Roofing assemblies with DensDeck roof boards first to achieve industry-leading 61 STC and 49 OITC ratings

Georgia-Pacific Gypsum continues to innovate in the roofing industry with its DensDeck Roof Boards, which are the first gypsum roof boards tested to contribute to Sound Transmission Class (STC) ratings of up to 61 and Outdoor Indoor Transmission Class (OITC) ratings of up to 49 in roofing assemblies for commercial framed construction*. These high levels of sound attenuation are especially important as new code and building programs call for sound mitigation in wall and roof-ceiling assemblies, especially in high noise areas around airports, expressways, light rail and railroads and military bases.

“The new roofing assemblies we’ve configured and tested are an industry first. We achieved a 61 STC (49 OITC) performance with one specific assembly for commercial framed construction and used standard roofing installation techniques for all of the tested assemblies,” said Reinhard Schneider, technical manager, DensDeck, Georgia-Pacific Gypsum. “In addition to providing the durability and long-term performance customers have come to expect from DensDeck, we have verified significant sound remediation benefits.”

Introduced to the market 25 years ago, with hundreds of millions of square feet on the market, DensDeck Roof Boards from Georgia-Pacific Gypsum are the number one architecturally specified fiberglass mat gypsum roofing boards. Recent testing showed that in specific assemblies, DensDeck can help obtain superior STC and OITC ratings and can help meet UL Class A fire ratings, the highest rating for fire resistance under ASTM E-108.

STC and OITC ratings are measures of resistance of a building element (e.g., roof) to sound penetration based on different assumptions regarding the frequency content of the sound. Higher STC and OITC ratings indicate better sound resistance for the specific assumptions of the rating.

“Excessive noise indoors can interfere with sleep and voice communication, including television and telephone, or simply be a distraction and annoyance,” said Noral Stewart Ph.D., FASA, FASTM, INCE, of Stewart Acoustical Consultants and a spokesperson for Georgia-Pacific Gypsum. “Controlling sound is an essential part of any plan to provide a more comfortable environment for building occupants.”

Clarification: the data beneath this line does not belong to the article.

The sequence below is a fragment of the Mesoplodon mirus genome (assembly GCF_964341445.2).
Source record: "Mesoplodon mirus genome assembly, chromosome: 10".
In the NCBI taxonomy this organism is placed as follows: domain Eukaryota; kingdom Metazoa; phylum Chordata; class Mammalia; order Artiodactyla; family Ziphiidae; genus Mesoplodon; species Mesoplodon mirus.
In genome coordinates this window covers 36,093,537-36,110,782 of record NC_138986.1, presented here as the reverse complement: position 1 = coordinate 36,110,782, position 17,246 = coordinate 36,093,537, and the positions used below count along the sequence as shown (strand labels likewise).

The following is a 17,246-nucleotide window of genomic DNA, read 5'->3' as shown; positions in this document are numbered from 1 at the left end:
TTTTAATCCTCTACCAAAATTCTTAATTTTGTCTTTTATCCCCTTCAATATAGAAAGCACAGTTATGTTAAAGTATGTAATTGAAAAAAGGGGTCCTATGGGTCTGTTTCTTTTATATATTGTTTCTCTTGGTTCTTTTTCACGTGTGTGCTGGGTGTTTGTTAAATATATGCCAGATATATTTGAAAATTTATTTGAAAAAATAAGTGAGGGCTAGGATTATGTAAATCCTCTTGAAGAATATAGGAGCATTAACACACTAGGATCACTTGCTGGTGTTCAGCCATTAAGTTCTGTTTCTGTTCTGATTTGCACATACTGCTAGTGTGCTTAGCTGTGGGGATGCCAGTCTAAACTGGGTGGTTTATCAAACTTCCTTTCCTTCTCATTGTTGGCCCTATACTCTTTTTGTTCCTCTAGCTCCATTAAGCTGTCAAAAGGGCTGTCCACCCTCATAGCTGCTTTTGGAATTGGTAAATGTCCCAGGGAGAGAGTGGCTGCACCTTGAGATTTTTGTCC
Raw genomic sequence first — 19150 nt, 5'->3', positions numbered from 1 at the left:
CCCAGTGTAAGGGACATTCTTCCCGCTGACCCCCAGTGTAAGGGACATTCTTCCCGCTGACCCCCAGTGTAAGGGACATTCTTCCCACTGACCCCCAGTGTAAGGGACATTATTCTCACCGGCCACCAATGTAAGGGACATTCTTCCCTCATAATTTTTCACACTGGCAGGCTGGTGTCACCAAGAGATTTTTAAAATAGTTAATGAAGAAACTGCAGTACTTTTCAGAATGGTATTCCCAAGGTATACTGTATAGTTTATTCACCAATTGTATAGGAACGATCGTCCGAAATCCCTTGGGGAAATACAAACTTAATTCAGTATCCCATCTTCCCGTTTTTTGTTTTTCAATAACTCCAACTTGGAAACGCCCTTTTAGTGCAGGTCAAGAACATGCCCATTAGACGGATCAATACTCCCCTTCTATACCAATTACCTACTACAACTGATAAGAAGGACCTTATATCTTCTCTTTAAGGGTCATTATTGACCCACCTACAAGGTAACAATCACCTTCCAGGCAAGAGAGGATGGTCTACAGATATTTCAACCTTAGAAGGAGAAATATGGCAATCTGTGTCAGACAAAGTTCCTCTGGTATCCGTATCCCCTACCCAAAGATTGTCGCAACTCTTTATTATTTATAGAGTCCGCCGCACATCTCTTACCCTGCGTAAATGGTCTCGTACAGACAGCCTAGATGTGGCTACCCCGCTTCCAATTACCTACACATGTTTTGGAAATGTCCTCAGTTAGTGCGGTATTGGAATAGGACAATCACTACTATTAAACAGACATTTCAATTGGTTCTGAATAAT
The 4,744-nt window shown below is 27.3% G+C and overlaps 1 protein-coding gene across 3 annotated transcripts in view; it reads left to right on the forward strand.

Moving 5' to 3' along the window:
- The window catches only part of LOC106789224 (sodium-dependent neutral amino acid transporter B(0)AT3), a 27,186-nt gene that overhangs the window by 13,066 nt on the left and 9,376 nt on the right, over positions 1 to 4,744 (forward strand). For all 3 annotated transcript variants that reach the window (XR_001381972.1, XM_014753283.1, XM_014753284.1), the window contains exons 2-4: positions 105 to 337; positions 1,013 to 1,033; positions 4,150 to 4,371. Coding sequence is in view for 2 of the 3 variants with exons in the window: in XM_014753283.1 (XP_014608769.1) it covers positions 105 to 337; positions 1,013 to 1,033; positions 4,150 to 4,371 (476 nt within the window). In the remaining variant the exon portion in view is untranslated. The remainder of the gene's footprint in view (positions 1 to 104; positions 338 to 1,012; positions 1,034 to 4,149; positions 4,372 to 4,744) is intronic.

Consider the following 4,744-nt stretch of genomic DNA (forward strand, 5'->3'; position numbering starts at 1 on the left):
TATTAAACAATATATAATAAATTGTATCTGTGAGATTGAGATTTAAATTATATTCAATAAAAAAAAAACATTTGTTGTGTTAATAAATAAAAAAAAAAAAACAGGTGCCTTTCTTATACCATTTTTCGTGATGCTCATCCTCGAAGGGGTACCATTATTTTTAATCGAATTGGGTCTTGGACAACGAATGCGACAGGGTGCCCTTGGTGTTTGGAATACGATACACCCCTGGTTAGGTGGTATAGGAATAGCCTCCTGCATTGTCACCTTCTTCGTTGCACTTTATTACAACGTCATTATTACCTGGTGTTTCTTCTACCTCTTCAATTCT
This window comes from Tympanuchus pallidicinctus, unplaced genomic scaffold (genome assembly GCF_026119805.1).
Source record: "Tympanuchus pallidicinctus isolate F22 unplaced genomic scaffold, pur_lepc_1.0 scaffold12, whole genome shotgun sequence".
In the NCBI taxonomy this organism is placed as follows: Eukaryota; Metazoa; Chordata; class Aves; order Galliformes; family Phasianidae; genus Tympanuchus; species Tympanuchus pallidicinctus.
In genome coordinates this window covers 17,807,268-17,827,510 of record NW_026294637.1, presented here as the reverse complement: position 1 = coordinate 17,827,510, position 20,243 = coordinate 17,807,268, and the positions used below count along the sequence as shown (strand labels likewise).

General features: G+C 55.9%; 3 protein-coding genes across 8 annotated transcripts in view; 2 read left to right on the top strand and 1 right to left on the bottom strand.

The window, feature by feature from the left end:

Schneider added that the tested assemblies can be specified for new construction, as well as for remediation projects on existing buildings. For the optimum sound protection, the roofing configurations used in new construction include added layers of ToughRock gypsum boards or DensArmor Plus interior panels for interior ceilings.

Many standards, codes, and green building programs require or give extra credit by improving isolation from outdoor sounds, including:

  • ASHRAE 189.1
  • ANSI S 12.60 for schools
  • Facilities Guidelines Institute Guidelines for Design and Construction of Healthcare Facilities
  • Housing and Urban Development regulation 24CFR51B
  • Defense Department regulations for military housing
  • LEED for Schools
  • LEED for Healthcare.

In US Green Building Council LEED projects, DensDeck may qualify for credit contribution in Materials and Resources-Recycled Content (MR4) and Materials and Resources-Regional Materials (MR 5). Visit www.gpgypsum.com and click on the LEED Calculator link to determine credit contribution.

Editor’s Note:  Reinhard Schneider, technical manager for DensDeck Roof Boards, will be available in booth #30 at the 2011 International Roofing Symposium, September 7-9, Washington, D.C, for anyone interested in discussing this announcement.

*Testing of the new assemblies was completed at Riverbank Acoustical Laboratories in 2011.

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